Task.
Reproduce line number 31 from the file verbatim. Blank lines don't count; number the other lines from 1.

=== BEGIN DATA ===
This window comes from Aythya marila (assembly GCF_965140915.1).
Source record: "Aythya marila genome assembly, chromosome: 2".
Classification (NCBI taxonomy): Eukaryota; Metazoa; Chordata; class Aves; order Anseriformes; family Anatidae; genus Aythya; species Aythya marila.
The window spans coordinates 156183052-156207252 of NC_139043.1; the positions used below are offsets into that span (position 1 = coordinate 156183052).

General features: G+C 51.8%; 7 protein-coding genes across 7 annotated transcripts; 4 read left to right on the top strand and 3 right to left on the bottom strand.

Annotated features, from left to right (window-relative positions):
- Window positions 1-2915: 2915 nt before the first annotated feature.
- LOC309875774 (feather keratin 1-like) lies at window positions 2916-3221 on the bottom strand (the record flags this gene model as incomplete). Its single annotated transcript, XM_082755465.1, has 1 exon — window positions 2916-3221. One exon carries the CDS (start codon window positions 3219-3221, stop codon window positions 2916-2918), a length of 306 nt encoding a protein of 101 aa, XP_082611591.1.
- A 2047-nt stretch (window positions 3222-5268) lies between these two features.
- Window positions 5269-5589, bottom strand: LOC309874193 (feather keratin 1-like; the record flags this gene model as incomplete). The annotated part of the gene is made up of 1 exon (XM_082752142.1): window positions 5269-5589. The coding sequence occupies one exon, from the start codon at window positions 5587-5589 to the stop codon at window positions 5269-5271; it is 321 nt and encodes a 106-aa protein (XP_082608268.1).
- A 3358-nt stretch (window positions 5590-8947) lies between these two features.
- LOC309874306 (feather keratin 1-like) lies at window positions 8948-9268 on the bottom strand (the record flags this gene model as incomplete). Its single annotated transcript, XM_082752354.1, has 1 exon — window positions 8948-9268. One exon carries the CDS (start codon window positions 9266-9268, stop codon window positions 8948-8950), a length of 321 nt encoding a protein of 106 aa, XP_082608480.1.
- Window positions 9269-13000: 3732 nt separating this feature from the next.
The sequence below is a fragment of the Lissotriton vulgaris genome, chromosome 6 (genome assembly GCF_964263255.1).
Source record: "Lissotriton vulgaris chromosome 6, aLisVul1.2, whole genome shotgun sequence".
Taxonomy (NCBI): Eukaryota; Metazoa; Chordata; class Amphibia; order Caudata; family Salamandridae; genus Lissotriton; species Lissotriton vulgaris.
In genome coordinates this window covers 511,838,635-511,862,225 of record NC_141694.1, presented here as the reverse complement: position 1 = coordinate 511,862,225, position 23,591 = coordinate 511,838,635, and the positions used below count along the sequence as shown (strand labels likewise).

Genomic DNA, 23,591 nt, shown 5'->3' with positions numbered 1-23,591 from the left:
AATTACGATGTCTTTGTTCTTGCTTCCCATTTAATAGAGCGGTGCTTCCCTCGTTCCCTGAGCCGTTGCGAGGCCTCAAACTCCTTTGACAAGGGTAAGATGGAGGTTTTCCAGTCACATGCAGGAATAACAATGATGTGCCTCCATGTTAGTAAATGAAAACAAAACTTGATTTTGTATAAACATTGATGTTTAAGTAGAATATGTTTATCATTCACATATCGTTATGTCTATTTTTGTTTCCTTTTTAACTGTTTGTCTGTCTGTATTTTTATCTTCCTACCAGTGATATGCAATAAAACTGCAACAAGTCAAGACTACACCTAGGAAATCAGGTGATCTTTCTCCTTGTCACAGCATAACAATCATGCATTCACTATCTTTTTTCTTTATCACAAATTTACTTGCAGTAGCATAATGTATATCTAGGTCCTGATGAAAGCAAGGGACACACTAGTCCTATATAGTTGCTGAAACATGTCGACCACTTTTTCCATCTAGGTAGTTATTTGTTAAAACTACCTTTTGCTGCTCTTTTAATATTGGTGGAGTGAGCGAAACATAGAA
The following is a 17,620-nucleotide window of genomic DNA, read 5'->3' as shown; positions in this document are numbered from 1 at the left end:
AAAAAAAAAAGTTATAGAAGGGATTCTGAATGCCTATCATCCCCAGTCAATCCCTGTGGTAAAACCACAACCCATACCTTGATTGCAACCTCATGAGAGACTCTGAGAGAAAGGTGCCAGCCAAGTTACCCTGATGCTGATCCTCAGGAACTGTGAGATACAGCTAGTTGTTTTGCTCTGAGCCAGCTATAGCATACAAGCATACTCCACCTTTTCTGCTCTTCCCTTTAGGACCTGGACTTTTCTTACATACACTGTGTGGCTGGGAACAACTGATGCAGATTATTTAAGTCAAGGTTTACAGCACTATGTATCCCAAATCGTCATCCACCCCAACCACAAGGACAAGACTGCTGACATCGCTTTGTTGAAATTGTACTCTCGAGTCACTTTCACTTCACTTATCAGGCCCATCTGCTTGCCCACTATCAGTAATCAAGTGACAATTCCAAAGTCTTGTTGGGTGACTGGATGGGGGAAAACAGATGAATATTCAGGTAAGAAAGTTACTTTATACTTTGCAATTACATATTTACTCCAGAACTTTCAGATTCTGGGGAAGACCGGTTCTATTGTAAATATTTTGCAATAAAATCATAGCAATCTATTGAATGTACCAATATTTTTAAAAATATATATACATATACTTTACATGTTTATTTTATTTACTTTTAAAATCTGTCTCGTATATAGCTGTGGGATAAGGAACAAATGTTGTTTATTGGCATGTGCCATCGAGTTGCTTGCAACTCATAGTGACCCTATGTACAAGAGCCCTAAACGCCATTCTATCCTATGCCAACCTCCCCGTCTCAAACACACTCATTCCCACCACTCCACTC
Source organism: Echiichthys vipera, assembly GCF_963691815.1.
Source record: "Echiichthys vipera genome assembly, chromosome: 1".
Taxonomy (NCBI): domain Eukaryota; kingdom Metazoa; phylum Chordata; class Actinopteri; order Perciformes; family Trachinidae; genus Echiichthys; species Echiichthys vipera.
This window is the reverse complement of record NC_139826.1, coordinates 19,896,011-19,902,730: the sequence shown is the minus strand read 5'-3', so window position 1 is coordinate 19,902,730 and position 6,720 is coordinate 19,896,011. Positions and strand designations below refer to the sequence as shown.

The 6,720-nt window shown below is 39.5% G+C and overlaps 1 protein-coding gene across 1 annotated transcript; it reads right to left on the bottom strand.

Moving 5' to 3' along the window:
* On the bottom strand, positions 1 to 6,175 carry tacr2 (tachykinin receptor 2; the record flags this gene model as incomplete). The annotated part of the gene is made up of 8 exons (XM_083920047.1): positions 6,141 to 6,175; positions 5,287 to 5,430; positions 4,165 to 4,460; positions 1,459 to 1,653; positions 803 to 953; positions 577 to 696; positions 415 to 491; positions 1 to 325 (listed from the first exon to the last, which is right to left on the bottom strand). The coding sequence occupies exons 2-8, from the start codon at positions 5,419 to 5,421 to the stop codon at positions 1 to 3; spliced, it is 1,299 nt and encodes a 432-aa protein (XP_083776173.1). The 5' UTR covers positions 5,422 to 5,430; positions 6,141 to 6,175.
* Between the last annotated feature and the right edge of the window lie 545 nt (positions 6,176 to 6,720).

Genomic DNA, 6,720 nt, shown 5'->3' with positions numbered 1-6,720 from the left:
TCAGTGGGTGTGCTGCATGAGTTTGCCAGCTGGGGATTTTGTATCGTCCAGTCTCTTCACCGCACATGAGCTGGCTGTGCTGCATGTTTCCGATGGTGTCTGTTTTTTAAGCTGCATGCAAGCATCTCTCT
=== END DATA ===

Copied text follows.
TCAGTGGGTGTGCTGCATGAGTTTGCCAGCTGGGGATTTTGTATCGTCCAGTCTCTTCACCGCACATGAGCTGGCTGTGCTGCATGTTTCCGATGGTGTCTGTTTTTTAAGCTGCATGCAAGCATCTCTCT